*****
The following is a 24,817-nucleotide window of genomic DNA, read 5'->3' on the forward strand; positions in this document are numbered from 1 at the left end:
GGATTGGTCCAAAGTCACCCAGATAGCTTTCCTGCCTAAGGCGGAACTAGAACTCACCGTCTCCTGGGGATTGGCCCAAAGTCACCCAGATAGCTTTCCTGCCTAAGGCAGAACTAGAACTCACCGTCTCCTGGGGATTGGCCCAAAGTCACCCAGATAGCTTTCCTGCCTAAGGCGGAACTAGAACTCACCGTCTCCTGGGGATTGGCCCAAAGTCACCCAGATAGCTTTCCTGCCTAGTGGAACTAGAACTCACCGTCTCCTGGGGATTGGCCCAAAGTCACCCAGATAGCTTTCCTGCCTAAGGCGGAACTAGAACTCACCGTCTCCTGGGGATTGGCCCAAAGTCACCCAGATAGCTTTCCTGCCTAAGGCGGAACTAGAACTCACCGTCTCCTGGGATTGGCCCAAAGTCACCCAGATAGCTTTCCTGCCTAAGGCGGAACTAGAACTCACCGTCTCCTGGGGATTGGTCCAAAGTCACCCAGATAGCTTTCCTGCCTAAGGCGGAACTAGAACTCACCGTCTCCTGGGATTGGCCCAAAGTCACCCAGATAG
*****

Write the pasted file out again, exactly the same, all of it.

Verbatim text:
The following is a 24,817-nucleotide window of genomic DNA, read 5'->3' on the forward strand; positions in this document are numbered from 1 at the left end:
GGATTGGTCCAAAGTCACCCAGATAGCTTTCCTGCCTAAGGCGGAACTAGAACTCACCGTCTCCTGGGGATTGGCCCAAAGTCACCCAGATAGCTTTCCTGCCTAAGGCAGAACTAGAACTCACCGTCTCCTGGGGATTGGCCCAAAGTCACCCAGATAGCTTTCCTGCCTAAGGCGGAACTAGAACTCACCGTCTCCTGGGGATTGGCCCAAAGTCACCCAGATAGCTTTCCTGCCTAGTGGAACTAGAACTCACCGTCTCCTGGGGATTGGCCCAAAGTCACCCAGATAGCTTTCCTGCCTAAGGCGGAACTAGAACTCACCGTCTCCTGGGGATTGGCCCAAAGTCACCCAGATAGCTTTCCTGCCTAAGGCGGAACTAGAACTCACCGTCTCCTGGGATTGGCCCAAAGTCACCCAGATAGCTTTCCTGCCTAAGGCGGAACTAGAACTCACCGTCTCCTGGGGATTGGTCCAAAGTCACCCAGATAGCTTTCCTGCCTAAGGCGGAACTAGAACTCACCGTCTCCTGGGATTGGCCCAAAGTCACCCAGATAG